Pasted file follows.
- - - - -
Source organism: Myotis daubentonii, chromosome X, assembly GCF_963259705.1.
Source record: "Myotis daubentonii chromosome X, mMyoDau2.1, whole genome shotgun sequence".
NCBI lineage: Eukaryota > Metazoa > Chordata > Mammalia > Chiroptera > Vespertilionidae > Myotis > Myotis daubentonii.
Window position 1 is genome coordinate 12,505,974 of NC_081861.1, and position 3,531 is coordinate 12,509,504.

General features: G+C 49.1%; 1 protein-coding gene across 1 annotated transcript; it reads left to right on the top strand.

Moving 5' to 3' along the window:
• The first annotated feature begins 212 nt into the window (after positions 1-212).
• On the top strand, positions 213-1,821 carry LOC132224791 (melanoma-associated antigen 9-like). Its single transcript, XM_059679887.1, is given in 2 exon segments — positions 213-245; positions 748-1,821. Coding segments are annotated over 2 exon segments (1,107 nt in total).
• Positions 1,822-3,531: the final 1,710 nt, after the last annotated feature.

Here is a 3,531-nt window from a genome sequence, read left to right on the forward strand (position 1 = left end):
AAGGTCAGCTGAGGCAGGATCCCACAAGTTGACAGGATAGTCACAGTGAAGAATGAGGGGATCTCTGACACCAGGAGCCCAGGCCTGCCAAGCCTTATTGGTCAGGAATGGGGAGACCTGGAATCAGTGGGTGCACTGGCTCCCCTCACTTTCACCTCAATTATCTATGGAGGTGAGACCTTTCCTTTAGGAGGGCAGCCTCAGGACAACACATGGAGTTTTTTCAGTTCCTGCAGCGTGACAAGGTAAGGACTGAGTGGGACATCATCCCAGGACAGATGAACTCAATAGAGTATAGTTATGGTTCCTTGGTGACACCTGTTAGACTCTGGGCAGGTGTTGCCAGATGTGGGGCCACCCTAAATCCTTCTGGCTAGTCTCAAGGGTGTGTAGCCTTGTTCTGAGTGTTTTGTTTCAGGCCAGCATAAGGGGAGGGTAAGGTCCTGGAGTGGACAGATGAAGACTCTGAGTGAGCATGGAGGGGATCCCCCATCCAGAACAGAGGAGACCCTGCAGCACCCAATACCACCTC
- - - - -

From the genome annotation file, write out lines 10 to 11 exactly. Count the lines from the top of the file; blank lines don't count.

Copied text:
Here is a 3,531-nt window from a genome sequence, read left to right on the forward strand (position 1 = left end):
AAGGTCAGCTGAGGCAGGATCCCACAAGTTGACAGGATAGTCACAGTGAAGAATGAGGGGATCTCTGACACCAGGAGCCCAGGCCTGCCAAGCCTTATTGGTCAGGAATGGGGAGACCTGGAATCAGTGGGTGCACTGGCTCCCCTCACTTTCACCTCAATTATCTATGGAGGTGAGACCTTTCCTTTAGGAGGGCAGCCTCAGGACAACACATGGAGTTTTTTCAGTTCCTGCAGCGTGACAAGGTAAGGACTGAGTGGGACATCATCCCAGGACAGATGAACTCAATAGAGTATAGTTATGGTTCCTTGGTGACACCTGTTAGACTCTGGGCAGGTGTTGCCAGATGTGGGGCCACCCTAAATCCTTCTGGCTAGTCTCAAGGGTGTGTAGCCTTGTTCTGAGTGTTTTGTTTCAGGCCAGCATAAGGGGAGGGTAAGGTCCTGGAGTGGACAGATGAAGACTCTGAGTGAGCATGGAGGGGATCCCCCATCCAGAACAGAGGAGACCCTGCAGCACCCAATACCACCTC